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What role does overconfidence play in non-linear incentive schemes?

In this paper, HBS professor Ian Larkin and Ross School of Business professor Stephen Leider explore the role that the behavioral bias of overconfidence may play in explaining the prevalence of non-linear incentive schemes. They conclude that the linearity or non-linearity of an incentive system could play an important role in sorting employees according to their level of confidence; in addition, there may be three possible benefits to having overconfident employees. Key concepts include:

  • First, overconfidence is valuable for certain job functions; for example, salespeople lose deals much more frequently than they win them, and being overconfident may help them be effective despite the many failures they go through.
  • Second, absent non-linear contracts, employers and overconfident employees may have a difficult time agreeing to a compensation scheme in the first place. Non-linear systems allow employers and employees with fundamentally different beliefs form compensation agreements.
  • Third, the non-linearity of an incentive system may allow firms to lower their wage bill. A convex scheme, for example, may allow firms to take advantage of overconfident employees’ systematic and persistent bias toward believing they will perform well.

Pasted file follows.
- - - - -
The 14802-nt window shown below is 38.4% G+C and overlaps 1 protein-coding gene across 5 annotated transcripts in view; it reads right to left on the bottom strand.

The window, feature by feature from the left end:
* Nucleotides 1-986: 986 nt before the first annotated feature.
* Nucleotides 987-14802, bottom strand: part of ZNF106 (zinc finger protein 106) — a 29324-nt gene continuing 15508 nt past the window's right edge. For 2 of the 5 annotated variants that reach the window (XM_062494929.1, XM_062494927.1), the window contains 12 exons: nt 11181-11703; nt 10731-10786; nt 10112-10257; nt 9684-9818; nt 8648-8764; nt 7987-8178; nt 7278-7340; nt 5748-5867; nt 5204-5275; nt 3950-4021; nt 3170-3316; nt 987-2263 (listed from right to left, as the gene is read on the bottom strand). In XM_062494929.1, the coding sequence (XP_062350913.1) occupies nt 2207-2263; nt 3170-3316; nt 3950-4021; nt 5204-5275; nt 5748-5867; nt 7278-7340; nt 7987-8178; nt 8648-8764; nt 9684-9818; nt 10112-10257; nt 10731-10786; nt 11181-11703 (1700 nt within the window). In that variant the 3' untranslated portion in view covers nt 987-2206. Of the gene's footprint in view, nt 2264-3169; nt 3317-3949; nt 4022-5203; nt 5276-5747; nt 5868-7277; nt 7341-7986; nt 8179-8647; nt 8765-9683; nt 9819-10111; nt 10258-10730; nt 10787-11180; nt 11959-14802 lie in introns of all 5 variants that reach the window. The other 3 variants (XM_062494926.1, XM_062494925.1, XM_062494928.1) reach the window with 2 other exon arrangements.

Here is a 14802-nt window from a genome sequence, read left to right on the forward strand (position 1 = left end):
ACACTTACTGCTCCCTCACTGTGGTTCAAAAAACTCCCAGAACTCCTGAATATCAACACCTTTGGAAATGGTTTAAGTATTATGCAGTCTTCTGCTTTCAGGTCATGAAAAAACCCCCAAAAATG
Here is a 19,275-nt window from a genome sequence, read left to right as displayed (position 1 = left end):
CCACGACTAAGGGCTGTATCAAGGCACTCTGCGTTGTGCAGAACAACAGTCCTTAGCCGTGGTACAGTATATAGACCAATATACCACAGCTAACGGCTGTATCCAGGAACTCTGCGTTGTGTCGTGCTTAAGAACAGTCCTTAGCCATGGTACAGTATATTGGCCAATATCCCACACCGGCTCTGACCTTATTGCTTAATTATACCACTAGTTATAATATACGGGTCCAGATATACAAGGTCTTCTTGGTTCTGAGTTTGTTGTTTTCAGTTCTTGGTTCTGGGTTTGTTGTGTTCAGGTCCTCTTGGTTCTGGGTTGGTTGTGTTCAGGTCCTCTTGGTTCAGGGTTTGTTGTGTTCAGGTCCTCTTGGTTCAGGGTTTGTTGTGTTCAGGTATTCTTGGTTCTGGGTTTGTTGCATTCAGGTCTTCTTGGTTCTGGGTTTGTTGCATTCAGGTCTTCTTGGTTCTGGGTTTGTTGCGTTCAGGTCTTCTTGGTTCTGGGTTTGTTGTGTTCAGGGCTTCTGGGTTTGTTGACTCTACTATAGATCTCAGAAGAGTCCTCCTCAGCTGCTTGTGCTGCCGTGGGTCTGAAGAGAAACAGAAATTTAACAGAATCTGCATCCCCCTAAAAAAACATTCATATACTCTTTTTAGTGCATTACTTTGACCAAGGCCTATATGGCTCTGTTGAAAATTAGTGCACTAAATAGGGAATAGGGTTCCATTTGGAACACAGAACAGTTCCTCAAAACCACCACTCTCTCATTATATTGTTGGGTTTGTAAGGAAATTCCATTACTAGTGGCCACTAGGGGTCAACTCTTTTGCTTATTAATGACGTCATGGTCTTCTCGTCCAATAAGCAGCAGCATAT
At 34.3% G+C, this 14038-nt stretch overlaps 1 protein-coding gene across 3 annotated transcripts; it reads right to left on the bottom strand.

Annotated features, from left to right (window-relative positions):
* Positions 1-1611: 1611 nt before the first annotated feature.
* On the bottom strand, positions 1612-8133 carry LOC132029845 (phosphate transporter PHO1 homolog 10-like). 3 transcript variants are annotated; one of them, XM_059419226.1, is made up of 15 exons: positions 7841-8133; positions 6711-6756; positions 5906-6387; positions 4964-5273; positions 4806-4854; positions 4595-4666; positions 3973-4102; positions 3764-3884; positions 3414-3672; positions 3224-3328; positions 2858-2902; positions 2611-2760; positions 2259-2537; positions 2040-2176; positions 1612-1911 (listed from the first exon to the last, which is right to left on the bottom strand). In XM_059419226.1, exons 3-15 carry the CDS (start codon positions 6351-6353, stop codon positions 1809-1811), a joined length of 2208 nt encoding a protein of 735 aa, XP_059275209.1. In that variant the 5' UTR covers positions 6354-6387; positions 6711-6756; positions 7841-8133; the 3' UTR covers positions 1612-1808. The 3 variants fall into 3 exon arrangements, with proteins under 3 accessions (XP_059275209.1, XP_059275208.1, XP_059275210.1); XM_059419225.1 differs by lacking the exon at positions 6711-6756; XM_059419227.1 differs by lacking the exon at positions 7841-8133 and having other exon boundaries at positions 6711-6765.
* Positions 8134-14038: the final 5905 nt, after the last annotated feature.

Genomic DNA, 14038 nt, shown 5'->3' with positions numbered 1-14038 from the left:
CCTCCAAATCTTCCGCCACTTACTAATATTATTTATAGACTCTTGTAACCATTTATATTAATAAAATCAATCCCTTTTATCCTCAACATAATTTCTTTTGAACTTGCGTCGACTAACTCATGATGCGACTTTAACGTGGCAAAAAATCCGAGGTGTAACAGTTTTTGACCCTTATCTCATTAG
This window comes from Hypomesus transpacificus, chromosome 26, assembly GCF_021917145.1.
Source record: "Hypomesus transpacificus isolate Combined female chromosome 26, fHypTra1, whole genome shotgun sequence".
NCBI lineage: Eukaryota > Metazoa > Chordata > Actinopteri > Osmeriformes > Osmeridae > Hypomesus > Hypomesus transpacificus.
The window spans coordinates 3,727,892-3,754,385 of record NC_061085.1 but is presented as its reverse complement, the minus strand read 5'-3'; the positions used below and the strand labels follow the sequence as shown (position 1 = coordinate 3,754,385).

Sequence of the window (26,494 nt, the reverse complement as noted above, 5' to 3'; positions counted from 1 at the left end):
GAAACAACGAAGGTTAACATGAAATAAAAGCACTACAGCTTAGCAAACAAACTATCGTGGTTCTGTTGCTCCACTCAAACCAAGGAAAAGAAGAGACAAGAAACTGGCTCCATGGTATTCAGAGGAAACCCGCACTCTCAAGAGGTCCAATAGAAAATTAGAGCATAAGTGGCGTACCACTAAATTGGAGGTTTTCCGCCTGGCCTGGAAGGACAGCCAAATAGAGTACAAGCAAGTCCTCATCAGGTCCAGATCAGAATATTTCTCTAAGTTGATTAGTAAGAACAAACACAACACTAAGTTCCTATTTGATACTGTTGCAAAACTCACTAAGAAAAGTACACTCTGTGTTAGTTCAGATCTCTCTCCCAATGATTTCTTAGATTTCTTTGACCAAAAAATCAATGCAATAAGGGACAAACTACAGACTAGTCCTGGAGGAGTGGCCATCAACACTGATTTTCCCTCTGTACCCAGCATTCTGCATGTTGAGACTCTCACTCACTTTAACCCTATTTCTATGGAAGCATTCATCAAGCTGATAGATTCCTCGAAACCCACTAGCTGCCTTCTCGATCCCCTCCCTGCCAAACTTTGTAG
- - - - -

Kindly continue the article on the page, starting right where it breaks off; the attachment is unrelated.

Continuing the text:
• The study confirms recent findings in psychology literature that overconfidence is not an individual trait so much as a trait around a specific task.

Abstract

Non-linear incentive schemes are commonly used to determine employee pay, despite their distortionary impact. We investigate possible reasons for their widespread use by examining the relationship between convex pay schemes and overconfidence. In a laboratory experiment, subjects chose between a piece rate and a convex pay scheme. We find that overconfident subjects are more likely than others to choose the convex scheme, even when it leads to lower pay. Overconfident subjects also persist in making the mistake despite clear feedback. These results suggest non-linear pay schemes may help companies select and retain overconfident workers, and may reduce the wage bill.

Source